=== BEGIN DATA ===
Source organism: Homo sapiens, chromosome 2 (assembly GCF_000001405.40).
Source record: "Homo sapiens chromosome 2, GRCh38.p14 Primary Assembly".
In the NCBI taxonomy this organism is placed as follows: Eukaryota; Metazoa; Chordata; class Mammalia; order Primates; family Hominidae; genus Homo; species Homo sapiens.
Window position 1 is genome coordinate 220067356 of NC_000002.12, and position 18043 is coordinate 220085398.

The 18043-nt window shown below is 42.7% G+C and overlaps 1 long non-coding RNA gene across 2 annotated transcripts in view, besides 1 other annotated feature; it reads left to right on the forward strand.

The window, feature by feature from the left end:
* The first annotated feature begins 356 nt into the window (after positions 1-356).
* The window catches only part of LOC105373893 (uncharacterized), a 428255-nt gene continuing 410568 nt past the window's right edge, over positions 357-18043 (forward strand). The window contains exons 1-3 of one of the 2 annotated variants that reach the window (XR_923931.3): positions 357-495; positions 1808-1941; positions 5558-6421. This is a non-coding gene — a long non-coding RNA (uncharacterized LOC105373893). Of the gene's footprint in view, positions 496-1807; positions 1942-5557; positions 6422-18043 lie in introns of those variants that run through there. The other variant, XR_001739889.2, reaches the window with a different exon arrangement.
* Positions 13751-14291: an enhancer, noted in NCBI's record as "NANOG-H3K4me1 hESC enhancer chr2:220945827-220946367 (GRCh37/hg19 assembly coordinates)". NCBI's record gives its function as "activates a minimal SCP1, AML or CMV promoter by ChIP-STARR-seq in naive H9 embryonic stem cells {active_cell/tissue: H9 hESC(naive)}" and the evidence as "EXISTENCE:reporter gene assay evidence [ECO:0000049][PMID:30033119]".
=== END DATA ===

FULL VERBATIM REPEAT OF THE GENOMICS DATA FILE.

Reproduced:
Source organism: Homo sapiens, chromosome 2 (assembly GCF_000001405.40).
Source record: "Homo sapiens chromosome 2, GRCh38.p14 Primary Assembly".
In the NCBI taxonomy this organism is placed as follows: Eukaryota; Metazoa; Chordata; class Mammalia; order Primates; family Hominidae; genus Homo; species Homo sapiens.
Window position 1 is genome coordinate 220067356 of NC_000002.12, and position 18043 is coordinate 220085398.

The 18043-nt window shown below is 42.7% G+C and overlaps 1 long non-coding RNA gene across 2 annotated transcripts in view, besides 1 other annotated feature; it reads left to right on the forward strand.

The window, feature by feature from the left end:
* The first annotated feature begins 356 nt into the window (after positions 1-356).
* The window catches only part of LOC105373893 (uncharacterized), a 428255-nt gene continuing 410568 nt past the window's right edge, over positions 357-18043 (forward strand). The window contains exons 1-3 of one of the 2 annotated variants that reach the window (XR_923931.3): positions 357-495; positions 1808-1941; positions 5558-6421. This is a non-coding gene — a long non-coding RNA (uncharacterized LOC105373893). Of the gene's footprint in view, positions 496-1807; positions 1942-5557; positions 6422-18043 lie in introns of those variants that run through there. The other variant, XR_001739889.2, reaches the window with a different exon arrangement.
* Positions 13751-14291: an enhancer, noted in NCBI's record as "NANOG-H3K4me1 hESC enhancer chr2:220945827-220946367 (GRCh37/hg19 assembly coordinates)". NCBI's record gives its function as "activates a minimal SCP1, AML or CMV promoter by ChIP-STARR-seq in naive H9 embryonic stem cells {active_cell/tissue: H9 hESC(naive)}" and the evidence as "EXISTENCE:reporter gene assay evidence [ECO:0000049][PMID:30033119]".